Here are some of the issues that we predict:

  1. Technological solutions, technological problems: While a paperless makeover has been a long time in the making, we predict a period of upheaval not unlike the Covid transition to online learning. On a rollout of this scale, we predict more than a few tech-related hiccups, from network connectivity issues to bugs in the programming. These types of bugs take time to iron out, but given the high-stakes nature of the SAT, we predict a lot of stress and frustration from students who get to experience this transitional period. 
  2. Incomplete data sets: The SAT is a helpful resource for colleges because it allows them to compare apples to apples. By now, college admissions officers know what a 1350 student looks like versus a 1450 student. But with a new test, it will take a few waves of applicants and corresponding scores to recontextualise what these numbers mean. 
  3. More reading: Based on the study materials that have been released, this new test appears to be quite heavy on the reading, even for the math questions. If you’re a student who struggles with reading, you might find yourself at a disadvantage.
  4. Fewer materials: Whereas the ACT has a mountain of available materials to help students prepare, those who are at the vanguard of the new SAT are basically flying blind. A year or two from now, the major test preparation companies and publishers will have developed plenty of new materials with which to study, but for now, we don’t have much to work with.
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The ugly: Changing the test doesn’t fix the problems associated with standardized testing.

I don’t want to soapbox too much, but I will quote myself from this article, which I published in 2021:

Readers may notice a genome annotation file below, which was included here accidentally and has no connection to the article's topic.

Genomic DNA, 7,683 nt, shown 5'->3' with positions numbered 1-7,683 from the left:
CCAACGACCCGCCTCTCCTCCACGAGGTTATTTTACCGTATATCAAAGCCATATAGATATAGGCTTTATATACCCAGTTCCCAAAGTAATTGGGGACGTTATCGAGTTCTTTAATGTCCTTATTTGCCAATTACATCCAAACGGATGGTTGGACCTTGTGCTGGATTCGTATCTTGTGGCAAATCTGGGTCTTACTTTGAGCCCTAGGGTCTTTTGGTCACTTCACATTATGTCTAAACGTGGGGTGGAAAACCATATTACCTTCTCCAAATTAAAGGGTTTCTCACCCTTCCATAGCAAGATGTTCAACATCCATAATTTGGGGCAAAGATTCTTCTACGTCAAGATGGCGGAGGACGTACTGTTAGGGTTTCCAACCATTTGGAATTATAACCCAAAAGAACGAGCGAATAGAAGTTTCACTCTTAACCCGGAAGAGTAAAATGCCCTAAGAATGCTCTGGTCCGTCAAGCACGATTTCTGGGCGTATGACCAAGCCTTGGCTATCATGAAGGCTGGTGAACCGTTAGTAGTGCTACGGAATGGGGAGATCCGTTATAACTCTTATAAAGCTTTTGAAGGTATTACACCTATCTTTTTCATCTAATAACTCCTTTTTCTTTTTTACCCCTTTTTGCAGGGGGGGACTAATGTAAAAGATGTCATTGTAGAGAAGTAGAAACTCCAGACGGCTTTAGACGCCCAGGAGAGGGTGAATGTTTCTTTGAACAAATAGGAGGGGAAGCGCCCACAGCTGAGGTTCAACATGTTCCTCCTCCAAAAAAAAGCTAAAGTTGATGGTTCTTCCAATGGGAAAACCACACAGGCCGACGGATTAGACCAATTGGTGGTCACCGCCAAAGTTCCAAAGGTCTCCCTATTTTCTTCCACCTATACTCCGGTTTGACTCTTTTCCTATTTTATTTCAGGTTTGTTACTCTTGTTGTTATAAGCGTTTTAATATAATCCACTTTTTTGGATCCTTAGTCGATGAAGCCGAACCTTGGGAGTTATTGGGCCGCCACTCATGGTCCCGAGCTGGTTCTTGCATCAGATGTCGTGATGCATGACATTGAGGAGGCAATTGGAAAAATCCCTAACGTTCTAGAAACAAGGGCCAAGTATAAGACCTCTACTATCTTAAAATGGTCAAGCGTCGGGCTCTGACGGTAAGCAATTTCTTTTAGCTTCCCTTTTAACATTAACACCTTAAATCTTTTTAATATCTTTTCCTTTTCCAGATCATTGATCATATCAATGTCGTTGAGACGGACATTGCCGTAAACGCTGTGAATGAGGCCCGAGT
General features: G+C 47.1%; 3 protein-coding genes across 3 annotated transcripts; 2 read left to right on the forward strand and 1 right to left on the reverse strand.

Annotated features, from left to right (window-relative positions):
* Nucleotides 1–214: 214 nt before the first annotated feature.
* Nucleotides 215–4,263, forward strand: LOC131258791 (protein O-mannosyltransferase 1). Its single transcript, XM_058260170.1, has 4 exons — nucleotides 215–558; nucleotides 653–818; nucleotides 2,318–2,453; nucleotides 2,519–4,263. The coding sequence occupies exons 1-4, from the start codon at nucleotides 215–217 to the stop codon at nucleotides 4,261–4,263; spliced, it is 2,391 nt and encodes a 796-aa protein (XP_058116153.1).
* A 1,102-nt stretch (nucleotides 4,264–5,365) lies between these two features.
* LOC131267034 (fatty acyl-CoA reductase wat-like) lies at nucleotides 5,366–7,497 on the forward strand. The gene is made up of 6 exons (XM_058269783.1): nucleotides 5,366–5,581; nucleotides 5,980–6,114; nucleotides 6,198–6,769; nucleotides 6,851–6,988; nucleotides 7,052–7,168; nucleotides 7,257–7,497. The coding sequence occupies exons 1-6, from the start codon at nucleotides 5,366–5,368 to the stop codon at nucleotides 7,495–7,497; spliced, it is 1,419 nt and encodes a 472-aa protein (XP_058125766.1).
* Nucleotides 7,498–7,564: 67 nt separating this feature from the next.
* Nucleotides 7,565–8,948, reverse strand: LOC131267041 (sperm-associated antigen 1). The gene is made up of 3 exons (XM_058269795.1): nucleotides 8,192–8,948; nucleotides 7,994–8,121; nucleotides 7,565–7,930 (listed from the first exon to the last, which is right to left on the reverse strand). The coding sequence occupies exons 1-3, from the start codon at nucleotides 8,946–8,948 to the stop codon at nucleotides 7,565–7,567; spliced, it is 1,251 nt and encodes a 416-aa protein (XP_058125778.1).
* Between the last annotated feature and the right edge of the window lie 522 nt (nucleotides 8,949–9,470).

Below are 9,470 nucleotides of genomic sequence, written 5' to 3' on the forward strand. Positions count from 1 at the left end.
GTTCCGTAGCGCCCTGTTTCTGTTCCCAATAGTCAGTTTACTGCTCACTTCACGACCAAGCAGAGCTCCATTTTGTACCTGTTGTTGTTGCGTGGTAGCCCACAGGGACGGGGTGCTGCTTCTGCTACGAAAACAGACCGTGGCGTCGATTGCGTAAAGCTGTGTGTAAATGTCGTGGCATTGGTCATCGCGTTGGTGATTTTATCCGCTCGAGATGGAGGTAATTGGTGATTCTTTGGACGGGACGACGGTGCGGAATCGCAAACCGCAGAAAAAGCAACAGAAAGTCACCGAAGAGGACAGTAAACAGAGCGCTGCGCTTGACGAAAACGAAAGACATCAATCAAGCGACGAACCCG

Aside from the SAT’s origins, which are rife with pseudo-science, eugenic principles, and overt racism-sexism-xenophobia, the practical reality of the situation is this: Black (and Latinx) folks routinely score lower on the SAT than do whites; moreover, they do not have access to expensive test preparation services that their wealthy counterparts do, and are more likely to be limited in terms of high quality education in schools, tutors, or the time and money to take the test over and over again (which, by the way, is further perpetrated by College Board’s stranglehold on the system and deep, profitable ties to NYC hedge funds). There are many articles on the racism of standardized testing that are far more comprehensive and succinct than my explanation here, and I would encourage everyone to spend some time checking these out

While the College Board swears that these changes are meant to promote equity and access, we are skeptical. It’s hard to imagine that someone with greater access to paid resources will still find themselves on equal footing to someone without.

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The bottom line: Consider ACT in the short term, remain cautiously optimistic about the future SAT

The digital format, section retesting, shorter test length, variable section order, and removal of the essay section are promising changes to the SAT. However, until there are sufficient materials, more data, and no technical kinks to work out, we recommend sticking with the ACT, which has remained largely the same for decades. Time will tell if the new SAT actually does promote equity while also serving as a useful tool for college admissions officers or if colleges will continue to expand test-optional or test-blind policies. 

For individual advice, schedule a consultation with one of our Admissions Angle mentors!